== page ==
UK’s economics must be preserved, in order to survive Brexit.
The UK has been a subject of interest to several analysts, given its unique trend of economic growth. Until 2015, the economy was affected by higher growth than its peers in the G7 community; but was a victim of endogenous imbalanced growth. In 2016, the most significant event that deterred the economy from even such disproportionate growth, was Brexit.
Brexit has had some serious consequences. The costs of Brexit have been estimated to be around £58.7 billion. Though there are positive estimates on the economy’s growth, it is a general conclusion that the economy is weakening, post Brexit. The worst-hit variable in the UK seems living standards, and the most affected segment of the economy is the working class, whose medium-term income is still a concern. With forecasts that average earnings would rise only half as fast, in the next five years, maintaining living standards is a current point of concern in the UK. While economic resurgence is one of the main priorities, there are several sub-objectives to be achieved, one of them being wage management in the new harrowed UK.
In a scenario where there has been a general slowdown in public investments and global trade, obvious predictions of weak economic growth are imminent. Added to this are volatile variables like inflation and unemployment. In the face of this, the first and foremost consideration must be increasing productivity and therefore labour gains. Yet, this does not seem an obvious priority in post-Brexit Britain. Executing looser tax receipts, and lesser welfare spending by the government seem the latest on the agenda for public finances. With doubts about Britain reaping benefits of the single market, there are more reasons to consider wage management as the highest priority.
Imagine a world where economic growth, inflation and unemployment are in continuous equilibrium. It would be boring to live in such a world, but it would be ideal per se. The three variables, considered the holy grail of economics, are extremely hostile towards each other, and governments have devoted all their time in managing them. To balance these variables notwithstanding allied variables like productivity, wages and taxes has been a paramount task. It is easy to spell out that inflation and unemployment must be controlled in order to reap benefits of higher economic growth. However, inflation and unemployment are both contributory and effected variables of economic growth. Deciding on a policy direction may be difficult given the endogeneity of these variables, and their influence on economic growth. So, fundamental microeconomic variables (read wages) must be first considered.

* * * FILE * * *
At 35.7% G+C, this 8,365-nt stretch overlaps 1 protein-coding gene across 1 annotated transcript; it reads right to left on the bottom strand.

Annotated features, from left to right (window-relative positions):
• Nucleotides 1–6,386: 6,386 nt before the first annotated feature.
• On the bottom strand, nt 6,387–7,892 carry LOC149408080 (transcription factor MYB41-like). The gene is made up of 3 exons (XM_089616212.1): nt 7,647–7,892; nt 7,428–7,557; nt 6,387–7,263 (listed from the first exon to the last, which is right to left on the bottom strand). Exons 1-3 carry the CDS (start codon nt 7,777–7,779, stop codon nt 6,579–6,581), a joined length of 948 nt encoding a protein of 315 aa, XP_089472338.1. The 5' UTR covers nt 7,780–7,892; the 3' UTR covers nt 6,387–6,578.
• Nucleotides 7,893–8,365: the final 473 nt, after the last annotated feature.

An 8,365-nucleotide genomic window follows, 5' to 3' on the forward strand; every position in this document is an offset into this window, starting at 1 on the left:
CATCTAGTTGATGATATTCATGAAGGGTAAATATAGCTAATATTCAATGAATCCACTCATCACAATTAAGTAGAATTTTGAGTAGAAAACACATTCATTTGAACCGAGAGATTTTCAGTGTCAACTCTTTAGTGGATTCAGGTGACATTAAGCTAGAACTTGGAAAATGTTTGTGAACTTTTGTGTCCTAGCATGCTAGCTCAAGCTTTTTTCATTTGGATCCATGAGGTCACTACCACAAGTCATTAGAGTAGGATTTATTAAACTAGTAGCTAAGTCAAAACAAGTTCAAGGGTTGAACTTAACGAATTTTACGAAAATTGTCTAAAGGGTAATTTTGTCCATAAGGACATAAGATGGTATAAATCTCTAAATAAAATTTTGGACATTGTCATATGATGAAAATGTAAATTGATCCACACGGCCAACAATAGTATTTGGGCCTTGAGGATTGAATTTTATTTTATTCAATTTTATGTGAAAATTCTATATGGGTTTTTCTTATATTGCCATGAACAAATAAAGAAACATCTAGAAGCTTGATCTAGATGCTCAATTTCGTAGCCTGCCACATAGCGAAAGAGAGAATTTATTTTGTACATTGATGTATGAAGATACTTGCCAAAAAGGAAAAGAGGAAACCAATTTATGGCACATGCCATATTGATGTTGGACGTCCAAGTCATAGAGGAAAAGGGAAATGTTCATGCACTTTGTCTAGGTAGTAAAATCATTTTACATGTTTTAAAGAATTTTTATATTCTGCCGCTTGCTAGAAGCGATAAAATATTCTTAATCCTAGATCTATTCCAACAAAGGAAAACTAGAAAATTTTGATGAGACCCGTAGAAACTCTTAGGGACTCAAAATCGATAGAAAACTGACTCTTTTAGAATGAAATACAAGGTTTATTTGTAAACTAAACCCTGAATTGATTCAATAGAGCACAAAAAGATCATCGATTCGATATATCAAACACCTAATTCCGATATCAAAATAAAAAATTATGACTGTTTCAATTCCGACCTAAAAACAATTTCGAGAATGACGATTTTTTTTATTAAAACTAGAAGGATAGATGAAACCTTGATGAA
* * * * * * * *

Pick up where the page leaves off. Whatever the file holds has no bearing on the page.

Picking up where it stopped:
Wage-increases do not come easy when there is low growth existentially. Productivity must increase in order for wages to increase; and for productivity to increase, there must be sufficient investments made in labour-intensive as well as capital intensive sectors. Such investments must be cautiously made, so as to secure the level of employment, and not support substitution of labour with capital. Otherwise, investments may reap a counter-cyclical result. Low unemployment is not just the result of higher wages, but is also a result of a higher opportunity cost of unemployment. Therefore, wage increases must be accompanied by increase in benefits, which would help to maintain the same purchasing power or even encourage purchasing power. This can be a means to productivity improvement.
The UK has already bordered stagflation for the past 2 years; receding growth and unprecedented inflation have been the hallmarks of the economy. In such a scenario, unless the right investment occurs in essential sectors, there is a risk that the UK will slip into stagflation, as an aftermath of Brexit.
With such a situation on one side, undeterred consumer spending may not be a positive news after all. Such circumstances may be the result of increased liquidity in the market, due to a downward spiralling exchange rate, and the incidental growth of real wages.